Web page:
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Truss Prob: finding the force in a member

  1. Nov 26, 2012 #1
    1. The problem statement, all variables and given/known data
    The diagram is attached. I must solve using method of sections the force in member HG.



    2. Relevant equations
    ƩF(y) = 0, ƩF(x) = 0, ƩM = 0


    3. The attempt at a solution

    My hand-drawn pic shows the section.
    Solving vertically, ƩF(y) = 0
    F(DG)cos45 = 10
    F(DG) = 14.1kN

    Moments about E
    10(2) + 2F(DG)cos45 + 2F(HG) = 0
    Dividing by 2 and rearranging:
    F(HG) = -10 - 14.1cos45 = -20kN



    I don't think I'd have a problem if there wasn't a pulley system and I can only assume the reason I'm not getting the correct answer for F(HG) is because I'm not taking into account the effect the pulley has.

    Can anyone advise a nudge in the right direct... ?
     

    Attached Files:

  2. jcsd
  3. Nov 26, 2012 #2

    SteamKing

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    Well, what effect does the pulley have on the truss? Can the pulley be replaced by equivalent forces at the end of the truss?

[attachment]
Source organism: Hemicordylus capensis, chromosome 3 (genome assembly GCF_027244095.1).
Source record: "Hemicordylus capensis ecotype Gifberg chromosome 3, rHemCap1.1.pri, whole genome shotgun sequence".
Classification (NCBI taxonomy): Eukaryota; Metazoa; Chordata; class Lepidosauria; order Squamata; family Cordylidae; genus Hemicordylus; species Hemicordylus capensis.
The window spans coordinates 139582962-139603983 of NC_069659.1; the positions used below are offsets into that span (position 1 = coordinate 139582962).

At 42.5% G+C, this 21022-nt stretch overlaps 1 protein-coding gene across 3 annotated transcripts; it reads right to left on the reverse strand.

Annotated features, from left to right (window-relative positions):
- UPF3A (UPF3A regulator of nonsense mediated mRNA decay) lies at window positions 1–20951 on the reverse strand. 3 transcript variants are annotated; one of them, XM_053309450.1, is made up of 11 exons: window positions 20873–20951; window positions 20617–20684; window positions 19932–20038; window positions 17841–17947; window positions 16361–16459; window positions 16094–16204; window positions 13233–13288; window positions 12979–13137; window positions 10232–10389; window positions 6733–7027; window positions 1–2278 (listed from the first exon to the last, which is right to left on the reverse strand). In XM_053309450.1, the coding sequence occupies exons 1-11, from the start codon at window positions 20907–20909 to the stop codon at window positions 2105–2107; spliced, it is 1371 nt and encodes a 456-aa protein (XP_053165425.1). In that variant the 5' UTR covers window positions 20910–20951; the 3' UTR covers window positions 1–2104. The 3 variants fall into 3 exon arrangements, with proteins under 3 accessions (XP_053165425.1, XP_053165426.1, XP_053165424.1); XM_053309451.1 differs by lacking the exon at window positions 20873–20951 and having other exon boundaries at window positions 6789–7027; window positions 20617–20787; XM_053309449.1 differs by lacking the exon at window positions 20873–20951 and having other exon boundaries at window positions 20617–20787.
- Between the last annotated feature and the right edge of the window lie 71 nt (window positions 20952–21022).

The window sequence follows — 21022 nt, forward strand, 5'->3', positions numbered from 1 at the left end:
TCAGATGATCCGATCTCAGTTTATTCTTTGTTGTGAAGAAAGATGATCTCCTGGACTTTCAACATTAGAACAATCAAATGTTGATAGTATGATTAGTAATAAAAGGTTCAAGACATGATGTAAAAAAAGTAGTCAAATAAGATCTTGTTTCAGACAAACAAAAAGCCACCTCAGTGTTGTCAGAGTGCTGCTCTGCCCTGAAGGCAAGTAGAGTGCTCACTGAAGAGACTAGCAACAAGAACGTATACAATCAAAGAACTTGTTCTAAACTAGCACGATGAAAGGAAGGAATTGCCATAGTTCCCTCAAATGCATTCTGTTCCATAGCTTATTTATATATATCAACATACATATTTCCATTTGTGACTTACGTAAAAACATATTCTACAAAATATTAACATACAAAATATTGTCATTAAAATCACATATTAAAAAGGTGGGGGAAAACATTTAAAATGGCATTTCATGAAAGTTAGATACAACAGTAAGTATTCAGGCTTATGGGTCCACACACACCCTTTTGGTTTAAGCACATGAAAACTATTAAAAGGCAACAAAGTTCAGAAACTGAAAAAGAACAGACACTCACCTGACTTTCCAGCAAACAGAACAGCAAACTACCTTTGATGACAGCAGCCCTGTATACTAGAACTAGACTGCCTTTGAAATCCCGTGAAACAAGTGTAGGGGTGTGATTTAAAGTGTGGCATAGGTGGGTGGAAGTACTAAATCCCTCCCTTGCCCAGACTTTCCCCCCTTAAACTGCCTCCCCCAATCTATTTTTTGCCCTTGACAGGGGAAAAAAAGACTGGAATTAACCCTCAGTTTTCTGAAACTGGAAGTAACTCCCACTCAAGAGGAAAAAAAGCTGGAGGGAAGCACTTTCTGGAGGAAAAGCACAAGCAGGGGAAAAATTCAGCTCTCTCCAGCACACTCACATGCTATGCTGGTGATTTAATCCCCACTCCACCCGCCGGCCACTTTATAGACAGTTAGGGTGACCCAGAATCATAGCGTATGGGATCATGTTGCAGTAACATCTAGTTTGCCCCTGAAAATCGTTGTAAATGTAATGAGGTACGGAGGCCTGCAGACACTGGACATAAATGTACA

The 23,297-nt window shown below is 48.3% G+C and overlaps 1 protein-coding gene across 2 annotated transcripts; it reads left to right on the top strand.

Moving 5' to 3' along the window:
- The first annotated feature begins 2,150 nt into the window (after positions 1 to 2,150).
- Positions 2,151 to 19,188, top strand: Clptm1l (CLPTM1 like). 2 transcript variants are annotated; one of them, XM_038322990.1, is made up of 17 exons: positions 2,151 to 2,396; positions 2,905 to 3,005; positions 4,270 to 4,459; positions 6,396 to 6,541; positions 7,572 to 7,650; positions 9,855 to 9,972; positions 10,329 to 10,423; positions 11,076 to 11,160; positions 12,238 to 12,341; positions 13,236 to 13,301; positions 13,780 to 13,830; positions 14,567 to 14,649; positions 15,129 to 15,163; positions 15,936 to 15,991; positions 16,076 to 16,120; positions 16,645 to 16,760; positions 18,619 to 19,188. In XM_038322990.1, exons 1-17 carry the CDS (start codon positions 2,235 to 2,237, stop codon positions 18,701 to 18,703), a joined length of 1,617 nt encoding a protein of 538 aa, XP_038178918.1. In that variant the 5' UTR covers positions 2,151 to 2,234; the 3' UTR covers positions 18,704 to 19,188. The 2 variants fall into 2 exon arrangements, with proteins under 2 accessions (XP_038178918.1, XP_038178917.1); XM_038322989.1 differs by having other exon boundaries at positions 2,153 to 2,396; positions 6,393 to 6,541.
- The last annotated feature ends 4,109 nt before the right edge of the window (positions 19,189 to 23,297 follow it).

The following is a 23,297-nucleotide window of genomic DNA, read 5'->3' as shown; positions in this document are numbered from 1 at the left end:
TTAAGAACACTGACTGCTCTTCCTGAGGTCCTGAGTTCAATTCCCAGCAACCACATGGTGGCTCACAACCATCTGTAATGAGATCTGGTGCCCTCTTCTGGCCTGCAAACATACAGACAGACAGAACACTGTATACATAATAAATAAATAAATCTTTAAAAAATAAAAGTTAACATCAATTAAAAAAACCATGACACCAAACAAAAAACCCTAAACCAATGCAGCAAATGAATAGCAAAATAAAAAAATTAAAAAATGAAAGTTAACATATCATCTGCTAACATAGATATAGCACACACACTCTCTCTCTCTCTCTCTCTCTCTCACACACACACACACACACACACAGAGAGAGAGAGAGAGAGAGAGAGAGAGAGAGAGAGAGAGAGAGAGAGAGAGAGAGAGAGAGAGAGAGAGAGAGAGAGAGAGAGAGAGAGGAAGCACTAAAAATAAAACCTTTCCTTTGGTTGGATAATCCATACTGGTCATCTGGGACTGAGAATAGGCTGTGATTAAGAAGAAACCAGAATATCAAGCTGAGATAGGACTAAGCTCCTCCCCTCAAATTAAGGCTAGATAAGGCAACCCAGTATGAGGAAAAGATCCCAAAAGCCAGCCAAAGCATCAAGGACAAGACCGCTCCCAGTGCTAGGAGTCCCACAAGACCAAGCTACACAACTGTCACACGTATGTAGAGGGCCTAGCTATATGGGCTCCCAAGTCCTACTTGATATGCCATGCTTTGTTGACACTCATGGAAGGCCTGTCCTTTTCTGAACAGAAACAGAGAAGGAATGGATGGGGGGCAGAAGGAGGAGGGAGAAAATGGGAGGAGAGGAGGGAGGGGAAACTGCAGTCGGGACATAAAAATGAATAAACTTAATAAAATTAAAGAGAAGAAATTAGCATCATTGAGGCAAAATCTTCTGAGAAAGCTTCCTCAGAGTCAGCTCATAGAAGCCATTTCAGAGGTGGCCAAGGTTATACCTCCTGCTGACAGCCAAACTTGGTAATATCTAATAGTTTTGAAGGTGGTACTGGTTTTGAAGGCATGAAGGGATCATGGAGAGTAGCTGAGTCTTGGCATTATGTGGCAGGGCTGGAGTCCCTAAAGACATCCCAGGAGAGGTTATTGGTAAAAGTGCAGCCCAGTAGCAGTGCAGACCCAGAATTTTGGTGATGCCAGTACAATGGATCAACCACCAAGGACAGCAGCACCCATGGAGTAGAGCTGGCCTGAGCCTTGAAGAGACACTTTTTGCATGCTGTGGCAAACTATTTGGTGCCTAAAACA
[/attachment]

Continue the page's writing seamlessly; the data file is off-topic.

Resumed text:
4. Nov 28, 2012 #3
    Your free body diagram looks right. Now take a moment around G to find what member DE is. Next, sum the forces in x and y to find DG and GH.

    Was I helpful to you with this? I really struggled with trusses in statics and now have a really good understanding of how to solve these problems.
     
  5. Nov 29, 2012 #4
    In your free body diagram you need to identify the value of the horizontal force at the top of the pulley. What do think that is? (in theory, and in reality)
     
  6. Nov 29, 2012 #5
    I have attached my workings out to find the reactions at the supports. Originally I was taking the total external forces at face value (i.e 10kN vertically down) but now I can see because the pulley system support is not connected to the structure there are extra forces.



    Going back to the original FBD, I'll add and resolve with a horizontal force of 10kN in there, too. Ive attached my workings out.
     

    Attached Files:

  7. Nov 29, 2012 #6
    Reactions look good, but meanings of F1 F2 and F3 not well-defined.
     
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